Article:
22. Selian, A. N., & McKnight, L. (2017). The role of technology in the history of well-being: Transformative market phenomena over time. In R. J. Estes & M. J. Sirgy (Eds.), The pursuit of human well-being: The untold global history (pp. 639–687). Cham, Switzerland: Springer International.CrossRefGoogle Scholar
  23. Sirgy, M. J., Estes, R. J., & Rahtz, D. R. (2018). Combatting jihadist terrorism: A quality-of-life perspective. Journal of Applied Research in Quality of Life. (on; line).  https://doi.org/10.1007/s11482-017-9574-z CrossRefGoogle Scholar
  24. Stockholm International Peace Research Institute (SIPRI). (2018). SIPRI yearbook 2018: Armaments, disarmament and international security. Stockholm: Stockholm International Peace Research Institute.Google Scholar
  25. Tiliouine, H., & Estes, R. J. (2016). The state of social progress of Islamic societies: Social, political, economic, and ideological challenges. Dordrecht, The Netherlands: Springer.CrossRefGoogle Scholar
  26. Transparency International. (2018). Corruptions perception index. [Organization Web site.] Berlin: Transparency International. Retrieved August 24, 2018 from https://www.transparency.org/research/cpi/overview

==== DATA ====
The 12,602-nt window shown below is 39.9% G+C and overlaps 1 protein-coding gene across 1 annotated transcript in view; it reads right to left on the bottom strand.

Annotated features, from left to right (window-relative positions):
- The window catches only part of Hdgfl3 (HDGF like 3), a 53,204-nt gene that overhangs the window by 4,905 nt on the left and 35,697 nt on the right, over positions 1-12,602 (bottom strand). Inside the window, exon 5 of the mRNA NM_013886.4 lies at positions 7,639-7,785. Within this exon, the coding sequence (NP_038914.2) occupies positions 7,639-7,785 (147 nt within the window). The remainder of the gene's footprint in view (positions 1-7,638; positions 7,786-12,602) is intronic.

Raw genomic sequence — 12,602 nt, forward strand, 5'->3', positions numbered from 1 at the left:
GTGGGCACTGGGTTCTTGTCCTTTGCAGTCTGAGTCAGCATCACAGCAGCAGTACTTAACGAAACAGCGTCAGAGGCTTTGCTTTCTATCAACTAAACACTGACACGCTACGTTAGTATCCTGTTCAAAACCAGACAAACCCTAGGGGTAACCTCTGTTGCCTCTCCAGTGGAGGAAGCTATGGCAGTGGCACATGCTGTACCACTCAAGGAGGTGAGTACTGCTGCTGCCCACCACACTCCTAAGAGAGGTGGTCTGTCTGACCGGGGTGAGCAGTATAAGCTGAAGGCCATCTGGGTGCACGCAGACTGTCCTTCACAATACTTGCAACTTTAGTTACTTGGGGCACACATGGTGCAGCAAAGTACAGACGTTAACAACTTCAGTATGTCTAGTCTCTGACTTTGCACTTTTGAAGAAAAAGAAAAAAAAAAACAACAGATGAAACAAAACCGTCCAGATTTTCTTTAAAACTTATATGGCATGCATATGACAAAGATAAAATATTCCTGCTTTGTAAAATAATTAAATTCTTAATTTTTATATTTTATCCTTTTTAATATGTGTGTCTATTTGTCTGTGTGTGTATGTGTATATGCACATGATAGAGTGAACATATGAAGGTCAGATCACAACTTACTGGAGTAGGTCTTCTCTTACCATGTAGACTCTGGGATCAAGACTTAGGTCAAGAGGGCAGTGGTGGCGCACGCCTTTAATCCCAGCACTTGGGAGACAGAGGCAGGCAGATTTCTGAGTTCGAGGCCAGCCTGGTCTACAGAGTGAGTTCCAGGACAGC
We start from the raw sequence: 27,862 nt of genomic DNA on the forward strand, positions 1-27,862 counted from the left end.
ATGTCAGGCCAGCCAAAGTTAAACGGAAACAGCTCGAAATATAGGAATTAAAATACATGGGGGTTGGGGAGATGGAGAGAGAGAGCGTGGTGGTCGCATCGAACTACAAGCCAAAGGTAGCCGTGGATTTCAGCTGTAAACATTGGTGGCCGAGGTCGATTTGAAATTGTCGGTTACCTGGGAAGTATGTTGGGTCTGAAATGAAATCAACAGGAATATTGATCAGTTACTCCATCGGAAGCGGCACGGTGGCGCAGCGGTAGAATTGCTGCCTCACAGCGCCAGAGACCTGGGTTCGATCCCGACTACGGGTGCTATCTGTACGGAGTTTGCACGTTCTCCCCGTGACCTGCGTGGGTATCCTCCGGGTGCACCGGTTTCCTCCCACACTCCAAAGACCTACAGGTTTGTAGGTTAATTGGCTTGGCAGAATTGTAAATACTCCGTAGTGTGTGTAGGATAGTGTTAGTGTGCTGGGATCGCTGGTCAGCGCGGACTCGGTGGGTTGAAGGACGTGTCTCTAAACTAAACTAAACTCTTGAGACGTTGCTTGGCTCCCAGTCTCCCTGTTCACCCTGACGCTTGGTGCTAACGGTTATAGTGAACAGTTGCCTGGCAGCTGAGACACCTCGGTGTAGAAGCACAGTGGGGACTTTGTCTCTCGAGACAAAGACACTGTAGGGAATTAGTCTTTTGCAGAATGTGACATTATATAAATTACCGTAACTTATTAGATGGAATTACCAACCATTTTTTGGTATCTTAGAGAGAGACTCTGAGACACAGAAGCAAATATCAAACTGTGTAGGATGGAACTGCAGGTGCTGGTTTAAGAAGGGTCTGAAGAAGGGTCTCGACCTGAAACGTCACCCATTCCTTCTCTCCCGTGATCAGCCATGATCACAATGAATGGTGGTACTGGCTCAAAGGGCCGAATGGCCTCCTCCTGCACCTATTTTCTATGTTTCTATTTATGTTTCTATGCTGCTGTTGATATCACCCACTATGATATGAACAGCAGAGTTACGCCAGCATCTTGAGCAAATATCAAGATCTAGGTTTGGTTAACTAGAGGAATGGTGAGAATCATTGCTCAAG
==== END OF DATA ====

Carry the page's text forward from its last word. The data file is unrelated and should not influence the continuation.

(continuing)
27. United Nations. (2014). “Sea-locked countries” face up to climate change. UN News, September 2. Retrieved from https://news.un.org/en/audio/2014/09/591762/
  28. United Nations. (2017). Enhancing the participation of the landlocked states in the implementation of Sustainable Development Goal (SDG) 14. [Meeting]. Retrieved August 29, 2018 from http://unohrlls.org/event/enhancing-participation-landlocked-states-implementation-sustainable-development-goal-sdg-14/
  29. United Nations Commission on Trade and Development (UNCTAD). (2018). List of least developed countries. Geneva, Switzerland: United Nations Commission on Trade and Development. Retrieved August 29, 2018 from http://unctad.org/en/pages/ALDC/Least%20Developed%20Countries/UN-list-of-Least-Developed-Countries.aspx Google Scholar
  30. United Nations Development Programme. (2016). Ending poverty: Millennium development goals and beyond 2015. New York: United Nations Development Programme. Retrieved August 29, 2018 from http://www.un.org/millenniumgoals/ Google Scholar
  31. United Nations Development Programme. (2017). Human development reports, 2017. New York: United Nations Development Programme. Retrieved August 29, 2018 from http://hdr.undp.org/en/year/2017
  32. United Nations High Commissioner for Refugees. (2017). Refugee and migrant report (p. 2017). Geneva, Switzerland: United Nations High Commissioner for Refugees.Google Scholar
  33. World Bank. (2018). World development report 2018: Learning to realize education’s promise. Washington, DC: World Bank. Retrieved August 29, 2018 from http://www.worldbank.org/en/publication/wdr2018 CrossRefGoogle Scholar

Copyright information

© Springer Nature Switzerland AG 2019

Authors and Affiliations

  • Richard J. Estes
    • 1
  1. 1.School of Social Policy & PracticeUniversity of PennsylvaniaNarberthUSA

Personalised recommendations